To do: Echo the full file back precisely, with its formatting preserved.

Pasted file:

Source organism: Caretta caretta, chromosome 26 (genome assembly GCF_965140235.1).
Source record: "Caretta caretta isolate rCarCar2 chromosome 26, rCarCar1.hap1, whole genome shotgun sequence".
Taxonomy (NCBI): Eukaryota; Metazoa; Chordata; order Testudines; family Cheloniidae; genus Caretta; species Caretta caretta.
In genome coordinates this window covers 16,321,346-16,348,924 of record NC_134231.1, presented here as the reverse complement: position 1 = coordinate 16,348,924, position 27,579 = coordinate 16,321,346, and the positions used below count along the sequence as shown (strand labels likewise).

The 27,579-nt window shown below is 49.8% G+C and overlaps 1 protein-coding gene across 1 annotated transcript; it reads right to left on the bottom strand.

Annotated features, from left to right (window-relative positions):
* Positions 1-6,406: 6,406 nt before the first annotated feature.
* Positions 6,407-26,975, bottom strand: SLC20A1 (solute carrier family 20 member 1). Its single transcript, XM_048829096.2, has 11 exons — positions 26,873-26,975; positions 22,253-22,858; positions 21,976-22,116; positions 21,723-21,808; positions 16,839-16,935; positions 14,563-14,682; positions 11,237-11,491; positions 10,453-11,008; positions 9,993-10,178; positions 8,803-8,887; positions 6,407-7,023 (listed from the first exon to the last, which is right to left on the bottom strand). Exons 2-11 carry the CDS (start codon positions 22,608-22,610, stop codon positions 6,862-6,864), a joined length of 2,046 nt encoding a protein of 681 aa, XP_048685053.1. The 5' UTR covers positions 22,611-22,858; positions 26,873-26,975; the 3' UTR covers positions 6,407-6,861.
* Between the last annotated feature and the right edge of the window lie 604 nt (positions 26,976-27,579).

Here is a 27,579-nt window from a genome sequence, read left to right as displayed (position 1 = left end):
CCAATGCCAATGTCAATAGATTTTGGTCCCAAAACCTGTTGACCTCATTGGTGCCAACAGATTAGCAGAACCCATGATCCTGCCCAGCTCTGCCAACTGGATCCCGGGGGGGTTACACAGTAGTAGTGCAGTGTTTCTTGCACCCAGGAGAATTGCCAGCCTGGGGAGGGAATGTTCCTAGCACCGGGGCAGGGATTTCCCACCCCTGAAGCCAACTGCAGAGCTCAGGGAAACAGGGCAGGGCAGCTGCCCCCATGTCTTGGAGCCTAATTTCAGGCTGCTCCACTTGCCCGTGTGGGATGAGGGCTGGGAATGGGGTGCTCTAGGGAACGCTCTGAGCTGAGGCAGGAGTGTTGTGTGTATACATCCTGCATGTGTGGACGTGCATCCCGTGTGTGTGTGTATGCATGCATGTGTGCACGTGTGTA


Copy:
Source organism: Caretta caretta, chromosome 26 (genome assembly GCF_965140235.1).
Source record: "Caretta caretta isolate rCarCar2 chromosome 26, rCarCar1.hap1, whole genome shotgun sequence".
Taxonomy (NCBI): Eukaryota; Metazoa; Chordata; order Testudines; family Cheloniidae; genus Caretta; species Caretta caretta.
In genome coordinates this window covers 16,321,346-16,348,924 of record NC_134231.1, presented here as the reverse complement: position 1 = coordinate 16,348,924, position 27,579 = coordinate 16,321,346, and the positions used below count along the sequence as shown (strand labels likewise).

The 27,579-nt window shown below is 49.8% G+C and overlaps 1 protein-coding gene across 1 annotated transcript; it reads right to left on the bottom strand.

Annotated features, from left to right (window-relative positions):
* Positions 1-6,406: 6,406 nt before the first annotated feature.
* Positions 6,407-26,975, bottom strand: SLC20A1 (solute carrier family 20 member 1). Its single transcript, XM_048829096.2, has 11 exons — positions 26,873-26,975; positions 22,253-22,858; positions 21,976-22,116; positions 21,723-21,808; positions 16,839-16,935; positions 14,563-14,682; positions 11,237-11,491; positions 10,453-11,008; positions 9,993-10,178; positions 8,803-8,887; positions 6,407-7,023 (listed from the first exon to the last, which is right to left on the bottom strand). Exons 2-11 carry the CDS (start codon positions 22,608-22,610, stop codon positions 6,862-6,864), a joined length of 2,046 nt encoding a protein of 681 aa, XP_048685053.1. The 5' UTR covers positions 22,611-22,858; positions 26,873-26,975; the 3' UTR covers positions 6,407-6,861.
* Between the last annotated feature and the right edge of the window lie 604 nt (positions 26,976-27,579).

Here is a 27,579-nt window from a genome sequence, read left to right as displayed (position 1 = left end):
CCAATGCCAATGTCAATAGATTTTGGTCCCAAAACCTGTTGACCTCATTGGTGCCAACAGATTAGCAGAACCCATGATCCTGCCCAGCTCTGCCAACTGGATCCCGGGGGGGTTACACAGTAGTAGTGCAGTGTTTCTTGCACCCAGGAGAATTGCCAGCCTGGGGAGGGAATGTTCCTAGCACCGGGGCAGGGATTTCCCACCCCTGAAGCCAACTGCAGAGCTCAGGGAAACAGGGCAGGGCAGCTGCCCCCATGTCTTGGAGCCTAATTTCAGGCTGCTCCACTTGCCCGTGTGGGATGAGGGCTGGGAATGGGGTGCTCTAGGGAACGCTCTGAGCTGAGGCAGGAGTGTTGTGTGTATACATCCTGCATGTGTGGACGTGCATCCCGTGTGTGTGTGTATGCATGCATGTGTGCACGTGTGTA